Do you ever feel trapped by your schedule? I have a confession to make. Even Type A planner lovers can feel trapped if we’re not careful!
Because of this, sometimes we wonder if our planners truly help or if they end up just being a noose around our necks, tying us to a schedule and plan.
The key is actually knowing how to use a planner.
It’s true that having a schedule, making checklists, and keeping track of the details can tie us down if we let them. But, when handled right, they can actually do the opposite, granting us freedom and reducing our stress – again, only if we let them.
Let’s look at three ways that learning how to use a planner well can free us instead of trapping us.
How to Use a Planner to Create a Freeing Schedule
Here are three pointers I’ve learned over the years to ensure that my schedule provides freedom, not a noose:
- Build routines instead of giving each task a fixed amount of time based on the clock. For instance, instead of math at 9:00 and language arts at 9:45, have a morning school routine that allows subjects to flex and flow as needed.
- Set your schedule in wax, not stone. Remember that any schedule will take some trial and error and adjustment until you get it working smoothly. Consider the first few days to be your trial period, and don’t dismiss a schedule just because there are hiccups on Day One — or even Day Eight!
- Pay attention to your schedule’s expiration date. Yes, every schedule has one! Typically, the younger the student, the shorter a schedule’s lifespan. You will definitely need to revisit every semester, if not every 6-9 weeks, while your students are in the early learning and elementary stages.You might not need big changes — sometimes switching out a couple of little things can make all the difference. Ultimately, though, know that it’s not a planning failure if your schedule stops running smoothly. It’s just time for a new one!
How to Use a Planner to Create Helpful Daily Checklists
Think of it this way: a schedule is the structure of a house with walls, floors, and ceilings. But, you can’t function well in that house until you fill it with furniture and other household items. Daily plans and checklists that help a schedule function are as essential as furniture in a home.
Many times we pick up planners that either focus on the big picture structure or on the daily checklist. A “structure” planner will provide beautiful space for recording goals and projects as well as a slot for setting your schedule. You may even have space to keep checklists for the year. But, there’s no space for outlining the unique nature of the “furniture” that fills each day and week.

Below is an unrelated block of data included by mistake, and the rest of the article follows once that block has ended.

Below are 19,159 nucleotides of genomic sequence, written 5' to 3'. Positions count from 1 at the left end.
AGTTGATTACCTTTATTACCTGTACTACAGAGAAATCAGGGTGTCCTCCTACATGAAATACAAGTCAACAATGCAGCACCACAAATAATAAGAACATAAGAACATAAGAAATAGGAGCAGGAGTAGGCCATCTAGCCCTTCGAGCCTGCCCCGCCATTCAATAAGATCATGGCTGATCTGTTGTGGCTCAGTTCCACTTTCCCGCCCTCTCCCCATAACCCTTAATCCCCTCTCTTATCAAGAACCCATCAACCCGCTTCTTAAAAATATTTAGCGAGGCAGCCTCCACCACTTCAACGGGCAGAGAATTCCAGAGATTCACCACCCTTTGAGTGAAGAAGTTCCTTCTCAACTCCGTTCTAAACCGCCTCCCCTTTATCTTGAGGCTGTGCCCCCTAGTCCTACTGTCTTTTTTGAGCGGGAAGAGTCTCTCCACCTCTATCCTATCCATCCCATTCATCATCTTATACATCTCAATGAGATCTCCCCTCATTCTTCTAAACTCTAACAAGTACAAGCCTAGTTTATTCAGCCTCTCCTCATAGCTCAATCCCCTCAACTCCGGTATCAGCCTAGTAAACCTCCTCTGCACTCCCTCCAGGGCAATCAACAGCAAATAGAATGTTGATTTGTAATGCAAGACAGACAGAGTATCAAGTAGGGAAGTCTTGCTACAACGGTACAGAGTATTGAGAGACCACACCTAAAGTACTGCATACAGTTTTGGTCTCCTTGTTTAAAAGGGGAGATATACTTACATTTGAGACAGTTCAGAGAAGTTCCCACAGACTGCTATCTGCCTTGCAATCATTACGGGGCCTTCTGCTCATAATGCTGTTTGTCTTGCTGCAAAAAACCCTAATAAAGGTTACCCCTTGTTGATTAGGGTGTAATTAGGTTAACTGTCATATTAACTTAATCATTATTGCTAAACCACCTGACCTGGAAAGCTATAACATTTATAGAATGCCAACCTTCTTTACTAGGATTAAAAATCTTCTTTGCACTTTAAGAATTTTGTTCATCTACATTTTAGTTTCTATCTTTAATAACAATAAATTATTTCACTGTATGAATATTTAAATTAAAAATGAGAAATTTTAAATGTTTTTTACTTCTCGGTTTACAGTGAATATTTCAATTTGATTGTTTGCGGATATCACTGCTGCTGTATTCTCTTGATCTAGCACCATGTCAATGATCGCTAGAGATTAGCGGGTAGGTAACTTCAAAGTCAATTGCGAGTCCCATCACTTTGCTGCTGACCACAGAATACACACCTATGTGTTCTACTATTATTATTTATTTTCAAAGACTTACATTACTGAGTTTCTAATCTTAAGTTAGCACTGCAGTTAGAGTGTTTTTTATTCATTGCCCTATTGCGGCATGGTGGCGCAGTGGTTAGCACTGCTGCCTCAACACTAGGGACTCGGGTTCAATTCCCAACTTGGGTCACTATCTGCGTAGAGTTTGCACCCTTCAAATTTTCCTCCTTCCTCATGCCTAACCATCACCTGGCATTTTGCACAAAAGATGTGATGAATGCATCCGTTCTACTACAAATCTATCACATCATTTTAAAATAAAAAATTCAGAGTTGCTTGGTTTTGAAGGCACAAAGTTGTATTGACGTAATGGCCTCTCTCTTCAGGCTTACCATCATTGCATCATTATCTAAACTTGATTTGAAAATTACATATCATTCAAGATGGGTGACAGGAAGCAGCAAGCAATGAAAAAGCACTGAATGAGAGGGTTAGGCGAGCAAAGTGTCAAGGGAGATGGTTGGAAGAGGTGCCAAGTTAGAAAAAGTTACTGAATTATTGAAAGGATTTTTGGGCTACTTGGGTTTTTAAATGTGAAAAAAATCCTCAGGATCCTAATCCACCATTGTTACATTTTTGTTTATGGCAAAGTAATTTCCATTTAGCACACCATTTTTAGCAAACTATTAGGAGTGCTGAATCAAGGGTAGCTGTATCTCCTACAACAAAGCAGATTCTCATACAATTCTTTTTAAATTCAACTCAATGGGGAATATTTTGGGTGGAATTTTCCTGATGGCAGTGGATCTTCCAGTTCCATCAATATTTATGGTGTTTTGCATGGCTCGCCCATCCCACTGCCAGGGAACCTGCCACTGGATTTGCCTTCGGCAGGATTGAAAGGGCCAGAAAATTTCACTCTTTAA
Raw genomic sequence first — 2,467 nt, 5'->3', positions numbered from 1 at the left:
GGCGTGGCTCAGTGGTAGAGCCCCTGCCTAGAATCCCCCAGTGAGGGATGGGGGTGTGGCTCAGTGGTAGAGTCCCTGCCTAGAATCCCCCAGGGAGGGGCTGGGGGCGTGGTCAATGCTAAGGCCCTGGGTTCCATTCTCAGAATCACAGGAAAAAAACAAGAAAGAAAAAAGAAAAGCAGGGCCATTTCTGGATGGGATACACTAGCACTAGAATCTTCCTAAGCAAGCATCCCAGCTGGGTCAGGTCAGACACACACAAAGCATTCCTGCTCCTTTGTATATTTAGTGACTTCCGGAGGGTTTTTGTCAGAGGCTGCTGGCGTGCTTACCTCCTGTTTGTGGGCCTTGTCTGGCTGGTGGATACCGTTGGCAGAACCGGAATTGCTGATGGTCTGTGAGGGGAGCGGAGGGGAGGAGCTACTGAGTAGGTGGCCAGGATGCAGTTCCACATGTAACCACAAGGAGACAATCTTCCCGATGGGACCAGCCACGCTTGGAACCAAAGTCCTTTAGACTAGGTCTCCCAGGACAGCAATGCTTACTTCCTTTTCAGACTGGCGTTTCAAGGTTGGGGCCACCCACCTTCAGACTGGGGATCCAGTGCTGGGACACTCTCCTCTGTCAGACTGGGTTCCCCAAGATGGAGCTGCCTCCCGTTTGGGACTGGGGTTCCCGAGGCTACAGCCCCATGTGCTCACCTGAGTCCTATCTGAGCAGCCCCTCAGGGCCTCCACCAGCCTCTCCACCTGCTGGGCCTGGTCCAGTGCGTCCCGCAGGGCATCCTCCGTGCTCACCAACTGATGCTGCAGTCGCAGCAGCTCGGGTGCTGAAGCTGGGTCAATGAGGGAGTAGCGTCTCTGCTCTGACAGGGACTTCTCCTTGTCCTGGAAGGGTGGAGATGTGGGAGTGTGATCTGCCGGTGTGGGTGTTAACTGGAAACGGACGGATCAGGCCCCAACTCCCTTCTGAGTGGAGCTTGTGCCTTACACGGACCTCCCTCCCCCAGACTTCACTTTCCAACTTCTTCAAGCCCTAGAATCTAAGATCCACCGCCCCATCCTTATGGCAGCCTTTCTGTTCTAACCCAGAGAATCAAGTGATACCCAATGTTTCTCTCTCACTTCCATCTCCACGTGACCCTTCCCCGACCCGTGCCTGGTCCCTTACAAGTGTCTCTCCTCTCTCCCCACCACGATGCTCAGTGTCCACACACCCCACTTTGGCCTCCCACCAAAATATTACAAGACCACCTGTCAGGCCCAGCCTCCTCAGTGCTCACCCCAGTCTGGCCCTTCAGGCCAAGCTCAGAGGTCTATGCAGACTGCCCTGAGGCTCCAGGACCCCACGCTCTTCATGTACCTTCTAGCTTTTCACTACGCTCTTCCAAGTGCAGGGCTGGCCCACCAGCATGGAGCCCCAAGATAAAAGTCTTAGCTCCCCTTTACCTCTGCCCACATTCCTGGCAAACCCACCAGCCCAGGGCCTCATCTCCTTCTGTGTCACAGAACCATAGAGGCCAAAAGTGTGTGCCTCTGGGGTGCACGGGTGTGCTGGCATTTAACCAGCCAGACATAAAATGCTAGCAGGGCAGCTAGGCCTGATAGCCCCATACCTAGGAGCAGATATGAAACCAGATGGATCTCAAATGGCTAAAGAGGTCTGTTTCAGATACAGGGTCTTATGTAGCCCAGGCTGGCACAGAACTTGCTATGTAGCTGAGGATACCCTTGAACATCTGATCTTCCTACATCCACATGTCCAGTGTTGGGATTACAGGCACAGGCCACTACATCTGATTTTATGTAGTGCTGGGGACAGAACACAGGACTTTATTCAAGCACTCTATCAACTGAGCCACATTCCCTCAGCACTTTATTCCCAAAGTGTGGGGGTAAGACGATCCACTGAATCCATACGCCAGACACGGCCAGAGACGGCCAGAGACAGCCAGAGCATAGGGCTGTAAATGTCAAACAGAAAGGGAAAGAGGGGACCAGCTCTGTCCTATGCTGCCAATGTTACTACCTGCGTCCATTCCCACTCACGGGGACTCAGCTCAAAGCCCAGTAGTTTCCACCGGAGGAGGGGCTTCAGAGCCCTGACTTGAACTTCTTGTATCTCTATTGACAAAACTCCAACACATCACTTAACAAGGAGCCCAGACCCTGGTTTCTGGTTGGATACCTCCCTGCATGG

Other planners focus only on the “furniture” of the daily, maybe providing a monthly calendar; but they miss the big picture structure that guides each day.
The type of planner that provides the most freedom, whether for homeschooling or for the rest of life, is one that includes it all, the structure as well as the furniture. That way you can see your big picture schedule while also easily keeping up with those daily checklists!
(Hint: Your Well Planned Day planner meets this need!)
How to Use Your Planner to Keep Solid Records
I love seeing pictures from some of my long-time customers. Every year, they lay out their planners from years past, then add the newest to the collection. Each planner represents so much more than a year of planning. It represents growth, progress, and memories.
When I created Well Planned Day, I knew it was important for homeschool teachers to be able to easily create schedules and lay out daily checklists. But, I also knew how important it was to keep records and note progress.
Keeping records is something that helps trigger our brains in a positive way. We tangibly see the hard work that has gone into the year. We are reminded of fun field trips, victorious moments, and accomplished goals.
Without records to look back on, it’s easy to get caught up in the daily grind. This is where discouragement comes into play, driving us to get off track and leading us to burnout. We can’t see how much progress we’ve made, so the road ahead looks interminable and unfruitful.
Record-keeping gives us freedom from that.
I admit, planners can feel restrictive. But when we approach them in a healthy manner, they actually end up offering freedom instead.